.Close ‘Encounters’

ArtsleadLocal artist Andrew Purchin and Pakistan’s controversial Mohsin Shafi open cross-cultural conversation at the Radius Gallery

Mohsin Shafi arrived in the United States for the first time a little over two weeks ago, but it took a six-hour interrogation by four Homeland Security agents before he was allowed to leave the San Francisco airport. Shafi was flying from his home in Lahore, Pakistan, and though the agents denied that that was why he had been detained, they asked him over and over again how he got a visa, and why he was in the U.S.

Shafi told them he was on his way to Santa Cruz for the “Encounters on the Frontier: Upsidedownland” exhibit at the Tannery’s Radius Gallery. And considering that this is exactly the type of experience that fuels the creative fervor of both himself and Santa Cruz expressionist artist Andrew Purchin, his “Encounters” collaborator, there may be a love letter to Homeland Security on the horizon included in the show.

“Our airport security people have the best art exhibit. They get everybody engaged—everybody taking their clothes off, putting them back on,” quips Purchin. “They’re radical artists.”

secure document shredding

It isn’t the first time Shafi has experienced controversy around his cultural heritage. Last April, Shafi opened his project “Sada-ism,” to the public in Karachi. It included comments on Dadaism (a pre-WWI European art movement that critiqued the political status quo), and pieces like a portrait of England’s Queen Victoria with Benazir Bhutto’s face superimposed onto it and a parody caricature “Jesus Charlie.” The project took a year and a half to complete and was taken down within two hours. Shafi received death threats.

In Pakistan, illustrative art in general is fairly rare, says Shafi, because Islam is an aniconic religion. For him, pushing the limits of what society allows—like toying with politics and religion in a Muslim nation—hasn’t exactly gotten him into the country’s art mainstream.

Both Shafi and Purchin strive to bring the audience into their work—some is meant to be held, smushed, or crinkled—and it’s informed by day-to-day living, which is why neither fully know what will be at the exhibit’s opening on Aug. 7.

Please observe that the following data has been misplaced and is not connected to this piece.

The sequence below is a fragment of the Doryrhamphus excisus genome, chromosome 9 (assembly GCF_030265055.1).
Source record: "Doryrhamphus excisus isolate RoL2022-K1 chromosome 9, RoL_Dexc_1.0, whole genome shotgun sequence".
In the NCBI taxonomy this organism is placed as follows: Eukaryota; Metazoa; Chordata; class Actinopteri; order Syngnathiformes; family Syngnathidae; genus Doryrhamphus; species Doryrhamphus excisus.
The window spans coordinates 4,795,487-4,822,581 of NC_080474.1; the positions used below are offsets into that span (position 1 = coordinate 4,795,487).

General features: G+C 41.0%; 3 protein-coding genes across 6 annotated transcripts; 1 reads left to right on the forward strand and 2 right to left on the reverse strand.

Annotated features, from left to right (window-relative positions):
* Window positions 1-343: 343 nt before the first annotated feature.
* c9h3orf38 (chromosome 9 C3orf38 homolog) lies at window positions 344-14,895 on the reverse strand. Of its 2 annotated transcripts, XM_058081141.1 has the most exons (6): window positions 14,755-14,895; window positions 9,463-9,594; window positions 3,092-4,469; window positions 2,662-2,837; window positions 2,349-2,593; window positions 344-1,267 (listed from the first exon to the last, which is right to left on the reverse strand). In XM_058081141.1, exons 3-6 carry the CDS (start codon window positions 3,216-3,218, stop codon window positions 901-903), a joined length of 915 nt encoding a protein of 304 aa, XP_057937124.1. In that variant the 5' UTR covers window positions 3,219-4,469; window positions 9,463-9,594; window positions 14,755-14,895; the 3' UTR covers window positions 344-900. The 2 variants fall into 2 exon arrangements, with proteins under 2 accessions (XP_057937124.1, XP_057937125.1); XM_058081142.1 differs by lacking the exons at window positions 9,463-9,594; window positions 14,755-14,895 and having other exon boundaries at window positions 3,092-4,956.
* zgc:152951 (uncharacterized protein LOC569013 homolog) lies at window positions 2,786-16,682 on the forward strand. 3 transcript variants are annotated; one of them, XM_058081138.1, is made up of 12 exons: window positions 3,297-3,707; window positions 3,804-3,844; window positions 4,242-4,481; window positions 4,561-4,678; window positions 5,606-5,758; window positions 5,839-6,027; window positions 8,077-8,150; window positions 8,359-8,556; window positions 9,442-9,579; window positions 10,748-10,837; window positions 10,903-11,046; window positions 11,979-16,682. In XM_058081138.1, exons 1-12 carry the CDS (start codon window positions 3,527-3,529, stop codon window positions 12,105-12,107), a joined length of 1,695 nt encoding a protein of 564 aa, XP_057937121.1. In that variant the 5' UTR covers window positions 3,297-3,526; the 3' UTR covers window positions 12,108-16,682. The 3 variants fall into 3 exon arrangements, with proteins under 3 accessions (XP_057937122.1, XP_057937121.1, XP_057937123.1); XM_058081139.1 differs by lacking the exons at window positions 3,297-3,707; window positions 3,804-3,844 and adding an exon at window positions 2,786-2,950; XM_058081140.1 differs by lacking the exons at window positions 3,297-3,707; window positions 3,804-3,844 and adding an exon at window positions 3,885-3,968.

Taken separately, their styles are quite different: Purchin does large-canvas oil paintings, while Shafi has come full circle to making digital and paper collages. But together, they critique, mix and meddle in collaborations of paint, paper, canvas, videos, collage cut-outs and tense, sometimes playful, imagery.

Purchin’s a Jew and Shafi’s a Muslim, so cross-cultural conversations are kind of their bread and butter. They’ve been bouncing artistic ideals off each other since they met through social media in 2010. In 2014, they opened part one of “Encounters on the Frontier” in Lahore, and this month’s installation will feature pieces from that exhibit as well as new ones.

For their collaboration in Pakistan, Purchin put together a wooden-framed game called “Crustopoly” with old fashioned-cans, toy horses, dirt and twigs from Santa Cruz and Lahore. Players roll dice marked “Muslim,” “Jew,” “East,” “West,” “Brother,” “Sister.”

“That’s it—it’s odds. We’re just born into the family or gender that we’re born into,” says Purchin. “It’s a role of the dice, whether it’s upside down or right side up.”

When Purchin was planning to travel to Lahore for the exhibit, says Shafi, he was very worried about the security situation in Pakistan, partially because of how Western media has portrayed the country. In the beginning, Shafi had a hard time taking his anxiety seriously.

“For me, I live there and that’s my life and I don’t feel insecure. But I realized that Americans see Pakistanis, maybe particularly after 9/11, as mainly terrorists,” says Shafi. “It was funny and sad; I didn’t know how to respond.”

The sad irony, says Purchin, was that while in Lahore, Santa Barbara suffered through the Isla Vista killings and Pakistan was comparatively quiet. And at the Tannery, where the Santa Cruz installation of “Explorations on the Frontier” will open, Shafi and Purchin led a workshop just hours before 8-year-old Madyson Middleton went missing.

“We think of the world as so dangerous and of our land as so safe,” says Purchin. “It’s ‘upsidedownland’—it can happen anywhere.”

“As artists we’re lucky that that we can share these experiences with other people,” says Shafi. “I’m sure that other people are experiencing these things—meeting new people going to new places—but not everyone is a writer, performer or painter. That’s where I feel the blessing of being an artist, of experiencing and telling other people in your own creative way.”

Info: First Friday Reception, 6-9 p.m. Aug. 7, Radius Gallery, 1050 River St. #127, Santa Cruz. Exhibit runs Aug. 7-16. DICING ODDS Artists Mohsin Shafi (left) and Andrew Purchin (right), play “Crustopoly,” a game they made for a collaborative exhibit in Lahore, Pakistan. Players roll dice to find out if they play as “Muslim,” “Jew,” “East,” “West,” “Brother,” or “Sister.” PHOTO: KEANA PARKER



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